Moral Stories For kids - Trick That Worked

 Trick That Worked

Ronny was very hospitable. If anybody were to visit him, he would offer his hospitality and provide facilities for their stay in his house for any length of time. However, nobody stayed for more than a day or two or three days. Except for one of his own relations, Max remained in Ronny's house for a full week. He never doubted if such a long stay would not inconvenience the others in the family. They just tolerated his presence. He made himself comfortable and enjoyed his long stay. Max had the habit of teasing everybody and deriving pleasure out of their predicament. One day, Ronny's son Kevin drew a picture of a horse and showed it to their guest. "What picture is this?" Max made fun of the boy. "Do you call this a horse? It looks like a donkey!" Everybody in the room laughed on hearing Max's remarks. Kevin felt ashamed of himself. "Kevin, you seem to have imagined a donkey when you drew a horse. Do it the other way around. Imagine a horse and draw a donkey. It won't be a donkey, but a horse!" added Max. There was again a burst of loud laughter from everybody in the room. Kevin's parents and some other family members did not quite approve of Max's pranks. They were angry with him but did not want to show any discourtesy to him. So, they kept quiet. Kevin took his drawing to their neighbor. "Did you draw this, Kevin?" asked Richard. "It's very good. The horse looks real."

Kevin was happy. There was at least one person who complimented his talents. But he had a doubt. "Why then Uncle say that this is a donkey and not a horse?" Richard consoled him. "Who? Max? He's just being mischievous. Don't worry. You can come here and draw your pictures. I shall guide you." Kevin from then on would go to his neighbor's house whenever he felt like drawing pictures. Of course, he would show them to Max, who always had some critical comments to make fun of the boy. Richard once asked him, "What does your uncle say these days?" "He continues to find fault with my drawings," said Kevin. "If I draw a dog, he would call it a duck, if I draw a youngster, he would say he looks like an old man!" "All right, I shall make a drawing and give it to you," said Richard. "Don't show it to Max, show it to the others first. He would grab it from you and look at it. You can then watch his reaction." Richard was a fairly good artist. He drew a portrait of Max himself and gave it to Kevin. As instructed, the boy took it to his father first, "It's a pig!" remarked Ronny. "It looks like a lazy donkey!" opined Kevin's mother. "I think it's a picture of an old buffalo," commented Kevin's grandfather. Kevin showed it to everybody in the room, and none of them said the portrait was that of Max. He was intrigued. Why did Kevin not show the picture to him first, as was his practice?" "Everybody seems to have a different opinion. Let me see it, Kevin. I'll tell you what exactly it is." "No, Uncle, you'll have something to say about it to make fun of me," said Kevin feigning shyness. However, Max managed to take it from his hands. He was surprised. It was his portrait, still, it was described varyingly as a pig, a donkey, a buffalo, and many other things. He suddenly fell silent. He knew he had earned the displeasure of the family, all because of his mischievous behavior. He had tried to make fun of a little boy in front of all others.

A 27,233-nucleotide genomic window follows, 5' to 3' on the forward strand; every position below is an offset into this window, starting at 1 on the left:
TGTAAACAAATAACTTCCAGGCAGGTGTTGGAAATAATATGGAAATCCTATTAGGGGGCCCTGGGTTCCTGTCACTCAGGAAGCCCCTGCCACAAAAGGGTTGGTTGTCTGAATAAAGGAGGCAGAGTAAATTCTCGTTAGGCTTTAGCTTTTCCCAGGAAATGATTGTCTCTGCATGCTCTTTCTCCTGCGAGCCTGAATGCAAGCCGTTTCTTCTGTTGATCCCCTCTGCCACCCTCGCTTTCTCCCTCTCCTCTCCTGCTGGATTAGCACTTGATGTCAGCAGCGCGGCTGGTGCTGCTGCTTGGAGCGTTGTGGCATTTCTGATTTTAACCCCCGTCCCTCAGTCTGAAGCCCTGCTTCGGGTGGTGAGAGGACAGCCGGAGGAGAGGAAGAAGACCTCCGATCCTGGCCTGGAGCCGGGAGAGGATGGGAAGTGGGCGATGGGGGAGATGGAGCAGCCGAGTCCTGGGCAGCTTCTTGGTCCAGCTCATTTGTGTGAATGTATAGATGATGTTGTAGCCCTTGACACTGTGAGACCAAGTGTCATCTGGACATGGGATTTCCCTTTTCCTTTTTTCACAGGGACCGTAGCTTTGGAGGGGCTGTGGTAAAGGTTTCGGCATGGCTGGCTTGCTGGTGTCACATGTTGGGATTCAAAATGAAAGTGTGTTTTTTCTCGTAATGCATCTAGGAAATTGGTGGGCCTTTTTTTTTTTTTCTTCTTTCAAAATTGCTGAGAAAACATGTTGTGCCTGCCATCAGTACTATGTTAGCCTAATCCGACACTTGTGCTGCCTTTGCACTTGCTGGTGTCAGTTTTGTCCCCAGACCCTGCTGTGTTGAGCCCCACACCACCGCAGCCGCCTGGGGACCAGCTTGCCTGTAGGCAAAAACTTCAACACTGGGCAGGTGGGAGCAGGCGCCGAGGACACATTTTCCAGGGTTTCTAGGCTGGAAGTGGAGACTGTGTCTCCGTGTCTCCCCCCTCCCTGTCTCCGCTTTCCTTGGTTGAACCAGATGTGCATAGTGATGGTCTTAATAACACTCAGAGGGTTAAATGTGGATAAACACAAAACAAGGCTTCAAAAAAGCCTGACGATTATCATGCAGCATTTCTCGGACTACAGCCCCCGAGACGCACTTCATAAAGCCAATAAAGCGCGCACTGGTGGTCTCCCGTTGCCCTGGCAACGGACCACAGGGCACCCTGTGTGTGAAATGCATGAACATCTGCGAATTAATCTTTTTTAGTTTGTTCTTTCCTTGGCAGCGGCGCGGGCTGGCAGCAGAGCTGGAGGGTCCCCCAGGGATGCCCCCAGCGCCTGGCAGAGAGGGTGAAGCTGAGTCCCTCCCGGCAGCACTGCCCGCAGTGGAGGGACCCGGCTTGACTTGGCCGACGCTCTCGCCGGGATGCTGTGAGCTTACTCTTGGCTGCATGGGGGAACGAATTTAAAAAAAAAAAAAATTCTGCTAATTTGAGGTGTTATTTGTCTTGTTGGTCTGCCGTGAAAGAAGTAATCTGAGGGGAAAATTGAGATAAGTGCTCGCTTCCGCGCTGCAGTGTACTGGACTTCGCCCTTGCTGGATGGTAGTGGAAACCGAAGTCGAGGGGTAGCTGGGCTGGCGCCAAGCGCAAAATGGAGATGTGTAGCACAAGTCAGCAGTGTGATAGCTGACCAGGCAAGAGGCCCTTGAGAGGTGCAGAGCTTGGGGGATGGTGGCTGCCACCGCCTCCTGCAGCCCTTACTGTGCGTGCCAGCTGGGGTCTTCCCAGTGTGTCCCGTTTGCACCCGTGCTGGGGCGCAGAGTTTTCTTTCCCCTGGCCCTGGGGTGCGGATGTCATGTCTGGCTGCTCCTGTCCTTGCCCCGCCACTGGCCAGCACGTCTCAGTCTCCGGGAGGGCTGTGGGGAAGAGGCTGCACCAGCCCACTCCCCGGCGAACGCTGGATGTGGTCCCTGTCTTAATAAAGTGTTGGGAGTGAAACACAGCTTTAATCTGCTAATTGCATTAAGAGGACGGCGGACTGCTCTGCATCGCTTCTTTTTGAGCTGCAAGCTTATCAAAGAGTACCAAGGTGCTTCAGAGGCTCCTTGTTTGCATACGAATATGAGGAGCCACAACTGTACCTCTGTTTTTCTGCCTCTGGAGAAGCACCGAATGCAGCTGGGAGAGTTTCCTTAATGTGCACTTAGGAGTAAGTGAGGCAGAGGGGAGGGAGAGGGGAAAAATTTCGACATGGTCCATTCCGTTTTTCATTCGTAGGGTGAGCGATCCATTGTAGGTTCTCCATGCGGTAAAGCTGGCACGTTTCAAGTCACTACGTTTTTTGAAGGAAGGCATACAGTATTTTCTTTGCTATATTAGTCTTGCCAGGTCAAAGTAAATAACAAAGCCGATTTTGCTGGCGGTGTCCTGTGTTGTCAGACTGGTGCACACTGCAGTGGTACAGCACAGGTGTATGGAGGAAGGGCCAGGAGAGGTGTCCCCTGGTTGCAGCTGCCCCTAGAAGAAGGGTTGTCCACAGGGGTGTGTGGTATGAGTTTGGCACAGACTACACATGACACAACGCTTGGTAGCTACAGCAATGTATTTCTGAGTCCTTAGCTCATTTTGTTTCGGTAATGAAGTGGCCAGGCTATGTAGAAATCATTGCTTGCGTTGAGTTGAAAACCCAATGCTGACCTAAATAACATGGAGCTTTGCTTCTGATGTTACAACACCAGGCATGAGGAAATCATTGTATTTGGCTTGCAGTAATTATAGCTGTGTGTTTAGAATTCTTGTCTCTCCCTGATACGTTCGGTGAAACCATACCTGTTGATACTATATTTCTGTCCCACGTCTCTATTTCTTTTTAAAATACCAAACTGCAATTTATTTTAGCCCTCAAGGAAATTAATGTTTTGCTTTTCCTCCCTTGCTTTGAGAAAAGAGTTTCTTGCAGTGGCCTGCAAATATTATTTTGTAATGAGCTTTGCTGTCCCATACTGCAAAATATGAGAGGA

Now they got an opportunity to mock at him. He packed his box and left the place. After he had left, Kevin's grandfather called him and said, "Kevin, we were all in a dilemma, and you saved the situation. Your drawing spoke for all of us! He has gone away without uttering a word!" Kevin did not know what to say. The picture was not his handiwork. Just then, Richard came there. "Your little grandson has a lot of talents. But still, he felt discouraged by the criticism made by your relation, Max. That's not what elders should do. They must encourage young talents. Whatever he drew did not elicit any good word from Max. Then I thought of this practical joke. And it had its effect. Kevin has a bright future. Wait till he becomes a talented artist." "We'll do our best to encourage him," said Ronny, who was listening to what Richard was telling his father. 

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